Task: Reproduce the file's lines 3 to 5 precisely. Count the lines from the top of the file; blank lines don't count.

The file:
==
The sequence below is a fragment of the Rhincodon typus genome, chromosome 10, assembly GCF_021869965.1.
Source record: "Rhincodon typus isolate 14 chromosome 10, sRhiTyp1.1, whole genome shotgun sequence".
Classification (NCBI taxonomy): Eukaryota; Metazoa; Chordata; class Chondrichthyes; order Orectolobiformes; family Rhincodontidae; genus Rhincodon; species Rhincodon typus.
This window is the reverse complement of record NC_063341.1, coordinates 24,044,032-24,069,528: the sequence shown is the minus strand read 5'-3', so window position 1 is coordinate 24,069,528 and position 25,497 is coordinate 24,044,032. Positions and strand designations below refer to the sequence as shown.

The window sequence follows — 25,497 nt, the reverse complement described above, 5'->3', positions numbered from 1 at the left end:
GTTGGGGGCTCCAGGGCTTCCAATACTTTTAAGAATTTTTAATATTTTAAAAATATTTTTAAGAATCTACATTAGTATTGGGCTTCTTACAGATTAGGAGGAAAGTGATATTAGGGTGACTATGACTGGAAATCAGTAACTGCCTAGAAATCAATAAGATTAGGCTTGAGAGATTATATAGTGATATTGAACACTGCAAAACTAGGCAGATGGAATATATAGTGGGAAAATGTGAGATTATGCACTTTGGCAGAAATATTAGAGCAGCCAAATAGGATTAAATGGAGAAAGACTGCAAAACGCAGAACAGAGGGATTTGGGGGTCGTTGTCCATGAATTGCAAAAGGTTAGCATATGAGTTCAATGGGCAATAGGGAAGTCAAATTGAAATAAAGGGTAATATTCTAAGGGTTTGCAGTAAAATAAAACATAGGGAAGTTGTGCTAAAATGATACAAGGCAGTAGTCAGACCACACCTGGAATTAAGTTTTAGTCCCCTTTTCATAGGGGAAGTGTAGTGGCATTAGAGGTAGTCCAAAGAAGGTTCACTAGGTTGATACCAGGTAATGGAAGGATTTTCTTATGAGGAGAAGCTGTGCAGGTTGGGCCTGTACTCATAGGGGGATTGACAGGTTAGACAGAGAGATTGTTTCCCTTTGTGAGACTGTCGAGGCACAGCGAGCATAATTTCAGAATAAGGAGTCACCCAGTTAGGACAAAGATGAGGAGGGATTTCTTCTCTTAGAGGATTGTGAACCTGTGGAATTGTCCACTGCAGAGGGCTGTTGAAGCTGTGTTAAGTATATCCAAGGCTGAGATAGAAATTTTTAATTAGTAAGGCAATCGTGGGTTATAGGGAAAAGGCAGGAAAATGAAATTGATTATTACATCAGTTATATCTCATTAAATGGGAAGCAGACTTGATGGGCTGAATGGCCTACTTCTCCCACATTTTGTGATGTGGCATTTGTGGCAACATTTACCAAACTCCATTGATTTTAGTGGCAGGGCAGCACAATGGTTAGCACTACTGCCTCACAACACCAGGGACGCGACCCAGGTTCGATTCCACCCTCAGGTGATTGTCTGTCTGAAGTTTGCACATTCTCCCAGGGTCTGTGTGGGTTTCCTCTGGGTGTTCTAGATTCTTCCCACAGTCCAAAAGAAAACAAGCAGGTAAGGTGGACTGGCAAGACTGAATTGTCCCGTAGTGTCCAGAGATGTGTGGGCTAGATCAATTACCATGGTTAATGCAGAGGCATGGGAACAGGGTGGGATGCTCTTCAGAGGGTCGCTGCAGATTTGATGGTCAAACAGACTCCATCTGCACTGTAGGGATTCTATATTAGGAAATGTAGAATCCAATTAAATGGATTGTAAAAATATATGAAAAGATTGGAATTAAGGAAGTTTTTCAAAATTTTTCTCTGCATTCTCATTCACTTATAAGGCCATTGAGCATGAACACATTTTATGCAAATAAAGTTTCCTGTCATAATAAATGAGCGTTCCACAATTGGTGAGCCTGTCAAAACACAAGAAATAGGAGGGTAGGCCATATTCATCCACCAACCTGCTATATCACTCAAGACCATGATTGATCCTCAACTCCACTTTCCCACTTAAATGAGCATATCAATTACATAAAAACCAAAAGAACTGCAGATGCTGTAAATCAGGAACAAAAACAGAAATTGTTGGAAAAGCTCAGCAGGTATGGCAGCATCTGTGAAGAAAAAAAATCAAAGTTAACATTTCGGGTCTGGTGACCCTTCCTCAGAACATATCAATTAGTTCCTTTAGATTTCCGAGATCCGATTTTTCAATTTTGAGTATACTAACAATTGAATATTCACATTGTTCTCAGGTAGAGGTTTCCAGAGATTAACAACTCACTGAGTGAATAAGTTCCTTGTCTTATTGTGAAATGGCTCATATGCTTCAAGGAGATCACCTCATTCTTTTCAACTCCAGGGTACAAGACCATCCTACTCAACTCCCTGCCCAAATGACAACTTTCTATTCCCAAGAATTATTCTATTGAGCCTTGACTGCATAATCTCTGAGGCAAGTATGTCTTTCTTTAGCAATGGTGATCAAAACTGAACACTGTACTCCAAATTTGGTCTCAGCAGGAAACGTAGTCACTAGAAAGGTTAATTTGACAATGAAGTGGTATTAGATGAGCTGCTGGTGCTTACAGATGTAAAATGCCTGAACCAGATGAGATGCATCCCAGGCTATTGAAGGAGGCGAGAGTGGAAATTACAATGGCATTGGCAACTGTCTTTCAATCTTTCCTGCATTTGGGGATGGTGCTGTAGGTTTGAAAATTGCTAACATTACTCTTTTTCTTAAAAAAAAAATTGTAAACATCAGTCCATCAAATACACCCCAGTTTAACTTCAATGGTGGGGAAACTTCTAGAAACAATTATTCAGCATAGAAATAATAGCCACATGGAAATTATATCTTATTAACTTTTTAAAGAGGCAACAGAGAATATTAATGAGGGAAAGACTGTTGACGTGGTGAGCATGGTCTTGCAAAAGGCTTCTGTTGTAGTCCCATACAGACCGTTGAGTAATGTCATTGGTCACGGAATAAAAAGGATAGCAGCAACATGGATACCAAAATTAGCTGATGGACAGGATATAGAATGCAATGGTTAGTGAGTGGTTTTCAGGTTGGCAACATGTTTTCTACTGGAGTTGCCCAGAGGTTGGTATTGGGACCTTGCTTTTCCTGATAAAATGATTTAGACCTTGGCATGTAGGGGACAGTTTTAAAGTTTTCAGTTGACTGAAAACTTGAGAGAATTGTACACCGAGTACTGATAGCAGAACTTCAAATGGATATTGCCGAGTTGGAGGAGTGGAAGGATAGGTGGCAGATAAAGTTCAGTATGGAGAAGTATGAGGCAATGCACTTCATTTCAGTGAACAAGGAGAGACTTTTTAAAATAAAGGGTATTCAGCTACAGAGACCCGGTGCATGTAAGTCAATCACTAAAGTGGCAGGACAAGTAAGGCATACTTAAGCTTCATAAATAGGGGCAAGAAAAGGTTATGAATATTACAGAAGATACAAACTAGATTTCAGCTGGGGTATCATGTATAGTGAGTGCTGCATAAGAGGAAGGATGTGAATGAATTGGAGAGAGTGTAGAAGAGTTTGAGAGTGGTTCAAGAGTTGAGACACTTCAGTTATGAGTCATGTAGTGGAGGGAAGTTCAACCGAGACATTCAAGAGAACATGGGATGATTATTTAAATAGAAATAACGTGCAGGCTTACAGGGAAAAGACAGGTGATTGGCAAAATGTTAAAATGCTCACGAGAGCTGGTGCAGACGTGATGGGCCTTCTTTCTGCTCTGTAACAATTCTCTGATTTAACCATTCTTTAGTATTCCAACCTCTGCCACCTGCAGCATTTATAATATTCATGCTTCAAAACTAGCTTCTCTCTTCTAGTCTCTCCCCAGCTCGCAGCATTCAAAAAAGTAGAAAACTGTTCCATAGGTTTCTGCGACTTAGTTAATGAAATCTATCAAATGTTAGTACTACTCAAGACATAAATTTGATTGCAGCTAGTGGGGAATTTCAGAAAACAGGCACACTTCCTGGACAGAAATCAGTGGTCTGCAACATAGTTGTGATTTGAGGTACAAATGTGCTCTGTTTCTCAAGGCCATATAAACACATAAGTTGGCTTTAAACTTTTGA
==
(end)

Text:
Classification (NCBI taxonomy): Eukaryota; Metazoa; Chordata; class Chondrichthyes; order Orectolobiformes; family Rhincodontidae; genus Rhincodon; species Rhincodon typus.
This window is the reverse complement of record NC_063341.1, coordinates 24,044,032-24,069,528: the sequence shown is the minus strand read 5'-3', so window position 1 is coordinate 24,069,528 and position 25,497 is coordinate 24,044,032. Positions and strand designations below refer to the sequence as shown.

The window sequence follows — 25,497 nt, the reverse complement described above, 5'->3', positions numbered from 1 at the left end: